Why auditing ‘is not in a good space’
The auditing profession is deep in introspection after Steinhoff, Tongaat and others, and sees a need for broad change
The intense scrutiny of auditors ignores problems of accountability in other parts of the financial reporting chain, says Bernard Agulhas, the CEO of the Independent Regulatory Board for Auditors (Irba).
Agulhas was speaking at the Southern African internal audit conference in Sandton this week, where he agreed with most speakers that "auditing is not in a good space".
Many of the presentations made frequent allusions to the auditing failures at Steinhoff, Tongaat Hulett and VBS Mutual Bank, and how this had hurt the image of SA.
"External auditors sell confidence. When investors have confidence, they will invest, and that will stimulate the market," he said.
He said auditors are the only link in the reporting chain that is regulated. In contrast, company boards, internal auditors, company audit committees and accountants are not. "We’ve seen with Steinhoff that it wasn’t just the auditors who might be at fault — there are others too," he said.
It’s a lacuna, since the failings that harm auditors — a lack of independence, professional scepticism and ethics — can be just as problematic elsewhere.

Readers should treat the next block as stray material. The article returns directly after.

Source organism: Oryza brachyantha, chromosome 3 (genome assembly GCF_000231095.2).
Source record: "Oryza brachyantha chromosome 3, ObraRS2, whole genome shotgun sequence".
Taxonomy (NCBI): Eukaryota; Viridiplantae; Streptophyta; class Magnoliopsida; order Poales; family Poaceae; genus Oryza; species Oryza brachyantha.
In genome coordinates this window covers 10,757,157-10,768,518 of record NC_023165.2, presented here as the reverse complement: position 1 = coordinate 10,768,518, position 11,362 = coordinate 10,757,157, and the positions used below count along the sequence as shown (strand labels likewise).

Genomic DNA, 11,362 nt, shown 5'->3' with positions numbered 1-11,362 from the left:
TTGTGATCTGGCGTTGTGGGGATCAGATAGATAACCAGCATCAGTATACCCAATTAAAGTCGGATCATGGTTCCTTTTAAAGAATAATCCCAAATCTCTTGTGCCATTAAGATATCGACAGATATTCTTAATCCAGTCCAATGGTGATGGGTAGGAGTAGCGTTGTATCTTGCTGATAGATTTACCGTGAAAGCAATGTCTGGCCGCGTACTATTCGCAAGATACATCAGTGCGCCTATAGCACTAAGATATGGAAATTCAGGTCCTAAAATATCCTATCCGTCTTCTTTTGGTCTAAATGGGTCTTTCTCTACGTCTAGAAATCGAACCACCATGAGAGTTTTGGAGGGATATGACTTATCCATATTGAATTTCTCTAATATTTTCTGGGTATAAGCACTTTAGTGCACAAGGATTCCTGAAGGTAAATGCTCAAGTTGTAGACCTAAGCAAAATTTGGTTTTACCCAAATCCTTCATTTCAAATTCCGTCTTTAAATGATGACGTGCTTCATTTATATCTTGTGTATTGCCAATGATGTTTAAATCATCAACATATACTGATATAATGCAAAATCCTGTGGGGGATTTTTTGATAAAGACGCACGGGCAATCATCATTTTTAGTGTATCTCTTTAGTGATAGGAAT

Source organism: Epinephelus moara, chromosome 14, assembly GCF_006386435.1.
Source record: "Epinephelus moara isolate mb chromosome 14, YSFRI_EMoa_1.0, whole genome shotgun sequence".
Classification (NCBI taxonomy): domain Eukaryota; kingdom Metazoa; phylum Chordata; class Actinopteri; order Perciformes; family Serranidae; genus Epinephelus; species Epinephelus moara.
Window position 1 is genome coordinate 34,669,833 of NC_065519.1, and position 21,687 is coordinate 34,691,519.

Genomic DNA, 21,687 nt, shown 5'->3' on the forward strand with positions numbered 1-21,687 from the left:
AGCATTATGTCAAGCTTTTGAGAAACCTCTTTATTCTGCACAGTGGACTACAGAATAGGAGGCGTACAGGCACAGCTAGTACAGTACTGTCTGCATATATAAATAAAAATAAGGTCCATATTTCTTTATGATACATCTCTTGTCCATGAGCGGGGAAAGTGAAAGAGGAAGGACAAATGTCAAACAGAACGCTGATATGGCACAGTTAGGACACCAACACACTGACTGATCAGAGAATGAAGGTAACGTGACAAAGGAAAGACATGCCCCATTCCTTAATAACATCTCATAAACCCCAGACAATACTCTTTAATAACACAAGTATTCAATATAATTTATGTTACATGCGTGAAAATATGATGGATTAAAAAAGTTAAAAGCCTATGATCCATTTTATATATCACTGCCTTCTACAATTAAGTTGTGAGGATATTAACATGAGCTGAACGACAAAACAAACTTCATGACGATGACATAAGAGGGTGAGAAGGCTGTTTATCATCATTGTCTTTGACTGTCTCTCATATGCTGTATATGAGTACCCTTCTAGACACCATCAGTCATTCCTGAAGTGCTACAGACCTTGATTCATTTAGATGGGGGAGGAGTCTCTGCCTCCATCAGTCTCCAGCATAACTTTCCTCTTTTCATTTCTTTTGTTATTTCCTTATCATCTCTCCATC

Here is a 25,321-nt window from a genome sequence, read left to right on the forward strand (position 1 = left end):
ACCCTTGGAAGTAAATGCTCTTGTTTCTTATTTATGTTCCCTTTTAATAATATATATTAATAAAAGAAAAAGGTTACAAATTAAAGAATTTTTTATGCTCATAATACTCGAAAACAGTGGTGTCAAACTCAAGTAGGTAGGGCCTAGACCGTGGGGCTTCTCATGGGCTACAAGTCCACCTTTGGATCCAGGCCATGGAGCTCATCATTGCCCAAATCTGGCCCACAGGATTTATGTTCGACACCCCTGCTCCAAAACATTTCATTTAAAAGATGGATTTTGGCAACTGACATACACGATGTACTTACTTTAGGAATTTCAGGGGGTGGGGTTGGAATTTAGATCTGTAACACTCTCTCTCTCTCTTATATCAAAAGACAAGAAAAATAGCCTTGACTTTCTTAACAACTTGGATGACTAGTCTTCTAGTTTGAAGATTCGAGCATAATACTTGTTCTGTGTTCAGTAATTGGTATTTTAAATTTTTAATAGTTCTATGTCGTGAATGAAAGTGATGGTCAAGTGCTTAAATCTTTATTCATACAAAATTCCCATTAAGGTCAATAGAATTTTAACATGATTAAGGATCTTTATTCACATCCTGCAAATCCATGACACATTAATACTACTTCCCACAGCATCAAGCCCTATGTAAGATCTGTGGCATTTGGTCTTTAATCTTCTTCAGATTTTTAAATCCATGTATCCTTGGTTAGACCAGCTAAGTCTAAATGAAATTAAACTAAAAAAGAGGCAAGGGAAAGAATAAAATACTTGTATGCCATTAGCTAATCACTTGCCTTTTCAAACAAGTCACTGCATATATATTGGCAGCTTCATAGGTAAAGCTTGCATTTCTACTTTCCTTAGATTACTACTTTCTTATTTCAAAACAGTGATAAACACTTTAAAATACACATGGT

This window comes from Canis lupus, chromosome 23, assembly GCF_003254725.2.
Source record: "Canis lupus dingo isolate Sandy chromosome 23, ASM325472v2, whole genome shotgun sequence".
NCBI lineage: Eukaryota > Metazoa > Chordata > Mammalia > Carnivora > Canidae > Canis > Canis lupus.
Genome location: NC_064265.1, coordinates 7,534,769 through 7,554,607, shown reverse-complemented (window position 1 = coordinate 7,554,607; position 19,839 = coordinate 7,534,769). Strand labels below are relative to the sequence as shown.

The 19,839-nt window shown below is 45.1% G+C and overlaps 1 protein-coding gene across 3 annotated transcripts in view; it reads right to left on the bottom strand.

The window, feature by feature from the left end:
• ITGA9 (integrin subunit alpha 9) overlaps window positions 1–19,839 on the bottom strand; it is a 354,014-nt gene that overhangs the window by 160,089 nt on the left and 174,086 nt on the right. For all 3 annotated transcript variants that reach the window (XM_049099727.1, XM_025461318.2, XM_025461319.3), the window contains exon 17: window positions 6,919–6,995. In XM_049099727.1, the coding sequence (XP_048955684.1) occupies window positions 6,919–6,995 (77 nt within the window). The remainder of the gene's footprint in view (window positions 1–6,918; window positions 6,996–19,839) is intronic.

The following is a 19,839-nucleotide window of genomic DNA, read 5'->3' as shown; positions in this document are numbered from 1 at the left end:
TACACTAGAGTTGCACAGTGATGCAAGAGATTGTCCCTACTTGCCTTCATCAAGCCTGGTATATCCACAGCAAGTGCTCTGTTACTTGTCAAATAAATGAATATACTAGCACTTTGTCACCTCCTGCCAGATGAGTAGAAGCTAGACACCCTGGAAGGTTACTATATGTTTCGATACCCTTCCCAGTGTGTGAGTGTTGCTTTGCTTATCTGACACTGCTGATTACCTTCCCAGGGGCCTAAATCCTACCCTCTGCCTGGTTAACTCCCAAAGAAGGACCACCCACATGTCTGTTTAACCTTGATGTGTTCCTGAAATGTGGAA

But it isn’t a coincidence that these scandals are happening in an era of rampant state corruption.
As economist Miriam Altman put it: "Some politicians say: ‘Yeah, but [these lapses] are in the private sector too.’ The reality is, as much as that’s very true, the public sector sets the tone."
Discussing how auditing has lost its way, Agulhas spoke of how adherence to exhaustive rules has created a tick-box mentality, leading some auditors to go through the motions "without thinking". This obsession with methodology is often at the expense of independent, analytical thinking, which means you "won’t necessarily get to the right answer".
Steps are being taken to fix this. For example, firms are including far more "nonfinancial" factors when they audit companies. Others are hiring from outside the accounting mainstream.
But one of the problems common to both the government and private sector is that there has been zero accountability. No-one has gone to jail, even though companies like KPMG have lost hundreds of millions of rands’ worth of business.
Agulhas said Irba is ratcheting up the consequences for getting things wrong: fines are being hiked dramatically, as are the sanctions for messing up an audit.
Altman believes this could make a big difference. "There has to be accountability and consequence in the system," she said.